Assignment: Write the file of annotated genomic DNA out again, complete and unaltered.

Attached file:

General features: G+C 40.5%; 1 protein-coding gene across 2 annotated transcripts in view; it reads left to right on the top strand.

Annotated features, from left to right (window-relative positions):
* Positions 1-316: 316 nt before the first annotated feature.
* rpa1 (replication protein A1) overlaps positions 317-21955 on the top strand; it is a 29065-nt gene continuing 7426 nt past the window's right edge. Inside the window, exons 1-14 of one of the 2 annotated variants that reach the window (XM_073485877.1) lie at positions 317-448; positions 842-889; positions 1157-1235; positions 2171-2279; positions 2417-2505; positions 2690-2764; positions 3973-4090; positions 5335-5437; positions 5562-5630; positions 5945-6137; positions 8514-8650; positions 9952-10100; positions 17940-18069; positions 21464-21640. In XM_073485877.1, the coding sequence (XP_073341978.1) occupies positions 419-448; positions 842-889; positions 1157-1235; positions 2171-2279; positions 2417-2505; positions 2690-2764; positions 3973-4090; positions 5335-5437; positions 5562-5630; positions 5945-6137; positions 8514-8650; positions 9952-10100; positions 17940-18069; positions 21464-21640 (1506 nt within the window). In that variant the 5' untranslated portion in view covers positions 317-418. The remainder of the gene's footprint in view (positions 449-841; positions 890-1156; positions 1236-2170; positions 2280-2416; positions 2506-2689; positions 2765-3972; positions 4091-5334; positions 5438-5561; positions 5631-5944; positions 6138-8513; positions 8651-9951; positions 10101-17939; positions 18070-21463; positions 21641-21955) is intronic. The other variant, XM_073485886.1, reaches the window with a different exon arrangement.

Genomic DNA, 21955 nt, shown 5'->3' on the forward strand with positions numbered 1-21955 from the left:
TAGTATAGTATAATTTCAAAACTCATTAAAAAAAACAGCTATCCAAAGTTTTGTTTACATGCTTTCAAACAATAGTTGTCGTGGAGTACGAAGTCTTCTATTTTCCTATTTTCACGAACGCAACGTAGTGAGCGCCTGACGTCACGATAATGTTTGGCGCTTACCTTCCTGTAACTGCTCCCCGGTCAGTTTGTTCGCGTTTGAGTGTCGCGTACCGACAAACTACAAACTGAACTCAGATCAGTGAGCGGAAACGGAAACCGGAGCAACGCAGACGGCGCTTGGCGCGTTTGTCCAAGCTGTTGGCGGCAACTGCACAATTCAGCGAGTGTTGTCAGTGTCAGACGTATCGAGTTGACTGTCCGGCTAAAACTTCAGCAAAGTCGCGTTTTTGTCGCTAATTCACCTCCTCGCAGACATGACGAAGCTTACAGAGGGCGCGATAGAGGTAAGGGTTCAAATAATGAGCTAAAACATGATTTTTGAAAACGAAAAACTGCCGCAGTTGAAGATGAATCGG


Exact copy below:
General features: G+C 40.5%; 1 protein-coding gene across 2 annotated transcripts in view; it reads left to right on the top strand.

Annotated features, from left to right (window-relative positions):
* Positions 1-316: 316 nt before the first annotated feature.
* rpa1 (replication protein A1) overlaps positions 317-21955 on the top strand; it is a 29065-nt gene continuing 7426 nt past the window's right edge. Inside the window, exons 1-14 of one of the 2 annotated variants that reach the window (XM_073485877.1) lie at positions 317-448; positions 842-889; positions 1157-1235; positions 2171-2279; positions 2417-2505; positions 2690-2764; positions 3973-4090; positions 5335-5437; positions 5562-5630; positions 5945-6137; positions 8514-8650; positions 9952-10100; positions 17940-18069; positions 21464-21640. In XM_073485877.1, the coding sequence (XP_073341978.1) occupies positions 419-448; positions 842-889; positions 1157-1235; positions 2171-2279; positions 2417-2505; positions 2690-2764; positions 3973-4090; positions 5335-5437; positions 5562-5630; positions 5945-6137; positions 8514-8650; positions 9952-10100; positions 17940-18069; positions 21464-21640 (1506 nt within the window). In that variant the 5' untranslated portion in view covers positions 317-418. The remainder of the gene's footprint in view (positions 449-841; positions 890-1156; positions 1236-2170; positions 2280-2416; positions 2506-2689; positions 2765-3972; positions 4091-5334; positions 5438-5561; positions 5631-5944; positions 6138-8513; positions 8651-9951; positions 10101-17939; positions 18070-21463; positions 21641-21955) is intronic. The other variant, XM_073485886.1, reaches the window with a different exon arrangement.

Genomic DNA, 21955 nt, shown 5'->3' on the forward strand with positions numbered 1-21955 from the left:
TAGTATAGTATAATTTCAAAACTCATTAAAAAAAACAGCTATCCAAAGTTTTGTTTACATGCTTTCAAACAATAGTTGTCGTGGAGTACGAAGTCTTCTATTTTCCTATTTTCACGAACGCAACGTAGTGAGCGCCTGACGTCACGATAATGTTTGGCGCTTACCTTCCTGTAACTGCTCCCCGGTCAGTTTGTTCGCGTTTGAGTGTCGCGTACCGACAAACTACAAACTGAACTCAGATCAGTGAGCGGAAACGGAAACCGGAGCAACGCAGACGGCGCTTGGCGCGTTTGTCCAAGCTGTTGGCGGCAACTGCACAATTCAGCGAGTGTTGTCAGTGTCAGACGTATCGAGTTGACTGTCCGGCTAAAACTTCAGCAAAGTCGCGTTTTTGTCGCTAATTCACCTCCTCGCAGACATGACGAAGCTTACAGAGGGCGCGATAGAGGTAAGGGTTCAAATAATGAGCTAAAACATGATTTTTGAAAACGAAAAACTGCCGCAGTTGAAGATGAATCGG